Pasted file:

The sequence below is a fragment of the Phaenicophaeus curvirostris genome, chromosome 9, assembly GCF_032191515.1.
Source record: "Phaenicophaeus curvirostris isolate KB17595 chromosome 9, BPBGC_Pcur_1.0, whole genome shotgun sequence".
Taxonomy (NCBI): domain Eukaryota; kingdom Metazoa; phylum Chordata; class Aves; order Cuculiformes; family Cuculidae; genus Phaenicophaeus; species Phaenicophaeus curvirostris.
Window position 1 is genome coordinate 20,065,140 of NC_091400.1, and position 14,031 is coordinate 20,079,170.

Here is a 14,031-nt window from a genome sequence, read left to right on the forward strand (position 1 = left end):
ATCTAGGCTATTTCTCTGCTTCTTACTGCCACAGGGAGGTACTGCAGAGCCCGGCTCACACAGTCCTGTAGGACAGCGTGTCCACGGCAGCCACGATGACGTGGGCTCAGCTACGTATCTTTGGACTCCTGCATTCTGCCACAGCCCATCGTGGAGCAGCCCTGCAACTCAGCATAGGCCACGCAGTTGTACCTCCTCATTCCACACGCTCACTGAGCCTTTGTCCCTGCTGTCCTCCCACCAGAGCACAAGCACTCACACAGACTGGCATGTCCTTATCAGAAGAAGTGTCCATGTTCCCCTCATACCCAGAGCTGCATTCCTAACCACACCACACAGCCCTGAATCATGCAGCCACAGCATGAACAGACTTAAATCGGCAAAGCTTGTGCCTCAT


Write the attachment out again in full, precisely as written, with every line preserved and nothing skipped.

The sequence below is a fragment of the Phaenicophaeus curvirostris genome, chromosome 9, assembly GCF_032191515.1.
Source record: "Phaenicophaeus curvirostris isolate KB17595 chromosome 9, BPBGC_Pcur_1.0, whole genome shotgun sequence".
Taxonomy (NCBI): domain Eukaryota; kingdom Metazoa; phylum Chordata; class Aves; order Cuculiformes; family Cuculidae; genus Phaenicophaeus; species Phaenicophaeus curvirostris.
Window position 1 is genome coordinate 20,065,140 of NC_091400.1, and position 14,031 is coordinate 20,079,170.

Here is a 14,031-nt window from a genome sequence, read left to right on the forward strand (position 1 = left end):
ATCTAGGCTATTTCTCTGCTTCTTACTGCCACAGGGAGGTACTGCAGAGCCCGGCTCACACAGTCCTGTAGGACAGCGTGTCCACGGCAGCCACGATGACGTGGGCTCAGCTACGTATCTTTGGACTCCTGCATTCTGCCACAGCCCATCGTGGAGCAGCCCTGCAACTCAGCATAGGCCACGCAGTTGTACCTCCTCATTCCACACGCTCACTGAGCCTTTGTCCCTGCTGTCCTCCCACCAGAGCACAAGCACTCACACAGACTGGCATGTCCTTATCAGAAGAAGTGTCCATGTTCCCCTCATACCCAGAGCTGCATTCCTAACCACACCACACAGCCCTGAATCATGCAGCCACAGCATGAACAGACTTAAATCGGCAAAGCTTGTGCCTCAT